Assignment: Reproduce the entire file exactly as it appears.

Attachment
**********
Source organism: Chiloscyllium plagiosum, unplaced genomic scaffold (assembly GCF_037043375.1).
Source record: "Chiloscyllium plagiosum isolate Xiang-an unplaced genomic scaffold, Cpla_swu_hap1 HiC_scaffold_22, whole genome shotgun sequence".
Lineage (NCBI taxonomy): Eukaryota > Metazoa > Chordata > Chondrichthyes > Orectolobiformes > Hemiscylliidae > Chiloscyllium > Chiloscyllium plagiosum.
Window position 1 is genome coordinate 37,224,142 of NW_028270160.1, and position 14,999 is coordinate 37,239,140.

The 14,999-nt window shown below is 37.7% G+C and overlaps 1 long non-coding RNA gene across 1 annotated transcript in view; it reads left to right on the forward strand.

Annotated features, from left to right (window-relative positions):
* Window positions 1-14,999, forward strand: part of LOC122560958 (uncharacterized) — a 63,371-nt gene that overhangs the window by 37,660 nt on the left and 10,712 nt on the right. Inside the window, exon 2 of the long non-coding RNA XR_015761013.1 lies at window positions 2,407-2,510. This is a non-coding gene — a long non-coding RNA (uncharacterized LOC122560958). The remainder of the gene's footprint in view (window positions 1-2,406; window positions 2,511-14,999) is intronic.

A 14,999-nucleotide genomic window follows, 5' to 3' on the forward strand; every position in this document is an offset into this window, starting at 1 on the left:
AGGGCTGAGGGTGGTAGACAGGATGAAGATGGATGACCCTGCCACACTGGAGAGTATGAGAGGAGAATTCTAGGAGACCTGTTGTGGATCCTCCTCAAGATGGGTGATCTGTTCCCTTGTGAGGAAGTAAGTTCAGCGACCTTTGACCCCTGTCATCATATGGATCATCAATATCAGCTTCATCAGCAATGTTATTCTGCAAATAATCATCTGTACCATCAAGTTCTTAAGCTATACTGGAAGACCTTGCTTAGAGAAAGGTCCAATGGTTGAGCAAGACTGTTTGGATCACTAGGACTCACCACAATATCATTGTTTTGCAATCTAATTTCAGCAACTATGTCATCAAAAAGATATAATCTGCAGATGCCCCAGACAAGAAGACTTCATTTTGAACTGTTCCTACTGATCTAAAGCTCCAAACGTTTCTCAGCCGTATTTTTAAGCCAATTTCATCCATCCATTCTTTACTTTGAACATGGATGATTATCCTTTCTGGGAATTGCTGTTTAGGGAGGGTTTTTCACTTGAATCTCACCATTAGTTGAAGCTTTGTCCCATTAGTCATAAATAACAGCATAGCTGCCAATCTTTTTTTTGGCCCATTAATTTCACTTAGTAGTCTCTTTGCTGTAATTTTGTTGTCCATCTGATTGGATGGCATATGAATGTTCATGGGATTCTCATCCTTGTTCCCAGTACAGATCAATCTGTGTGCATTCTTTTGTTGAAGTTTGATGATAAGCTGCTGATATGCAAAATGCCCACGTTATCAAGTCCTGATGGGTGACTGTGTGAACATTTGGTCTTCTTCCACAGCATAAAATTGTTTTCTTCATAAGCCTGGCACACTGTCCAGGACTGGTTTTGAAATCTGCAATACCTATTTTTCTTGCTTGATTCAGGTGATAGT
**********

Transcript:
Source organism: Chiloscyllium plagiosum, unplaced genomic scaffold (assembly GCF_037043375.1).
Source record: "Chiloscyllium plagiosum isolate Xiang-an unplaced genomic scaffold, Cpla_swu_hap1 HiC_scaffold_22, whole genome shotgun sequence".
Lineage (NCBI taxonomy): Eukaryota > Metazoa > Chordata > Chondrichthyes > Orectolobiformes > Hemiscylliidae > Chiloscyllium > Chiloscyllium plagiosum.
Window position 1 is genome coordinate 37,224,142 of NW_028270160.1, and position 14,999 is coordinate 37,239,140.

The 14,999-nt window shown below is 37.7% G+C and overlaps 1 long non-coding RNA gene across 1 annotated transcript in view; it reads left to right on the forward strand.

Annotated features, from left to right (window-relative positions):
* Window positions 1-14,999, forward strand: part of LOC122560958 (uncharacterized) — a 63,371-nt gene that overhangs the window by 37,660 nt on the left and 10,712 nt on the right. Inside the window, exon 2 of the long non-coding RNA XR_015761013.1 lies at window positions 2,407-2,510. This is a non-coding gene — a long non-coding RNA (uncharacterized LOC122560958). The remainder of the gene's footprint in view (window positions 1-2,406; window positions 2,511-14,999) is intronic.

A 14,999-nucleotide genomic window follows, 5' to 3' on the forward strand; every position in this document is an offset into this window, starting at 1 on the left:
AGGGCTGAGGGTGGTAGACAGGATGAAGATGGATGACCCTGCCACACTGGAGAGTATGAGAGGAGAATTCTAGGAGACCTGTTGTGGATCCTCCTCAAGATGGGTGATCTGTTCCCTTGTGAGGAAGTAAGTTCAGCGACCTTTGACCCCTGTCATCATATGGATCATCAATATCAGCTTCATCAGCAATGTTATTCTGCAAATAATCATCTGTACCATCAAGTTCTTAAGCTATACTGGAAGACCTTGCTTAGAGAAAGGTCCAATGGTTGAGCAAGACTGTTTGGATCACTAGGACTCACCACAATATCATTGTTTTGCAATCTAATTTCAGCAACTATGTCATCAAAAAGATATAATCTGCAGATGCCCCAGACAAGAAGACTTCATTTTGAACTGTTCCTACTGATCTAAAGCTCCAAACGTTTCTCAGCCGTATTTTTAAGCCAATTTCATCCATCCATTCTTTACTTTGAACATGGATGATTATCCTTTCTGGGAATTGCTGTTTAGGGAGGGTTTTTCACTTGAATCTCACCATTAGTTGAAGCTTTGTCCCATTAGTCATAAATAACAGCATAGCTGCCAATCTTTTTTTTGGCCCATTAATTTCACTTAGTAGTCTCTTTGCTGTAATTTTGTTGTCCATCTGATTGGATGGCATATGAATGTTCATGGGATTCTCATCCTTGTTCCCAGTACAGATCAATCTGTGTGCATTCTTTTGTTGAAGTTTGATGATAAGCTGCTGATATGCAAAATGCCCACGTTATCAAGTCCTGATGGGTGACTGTGTGAACATTTGGTCTTCTTCCACAGCATAAAATTGTTTTCTTCATAAGCCTGGCACACTGTCCAGGACTGGTTTTGAAATCTGCAATACCTATTTTTCTTGCTTGATTCAGGTGATAGT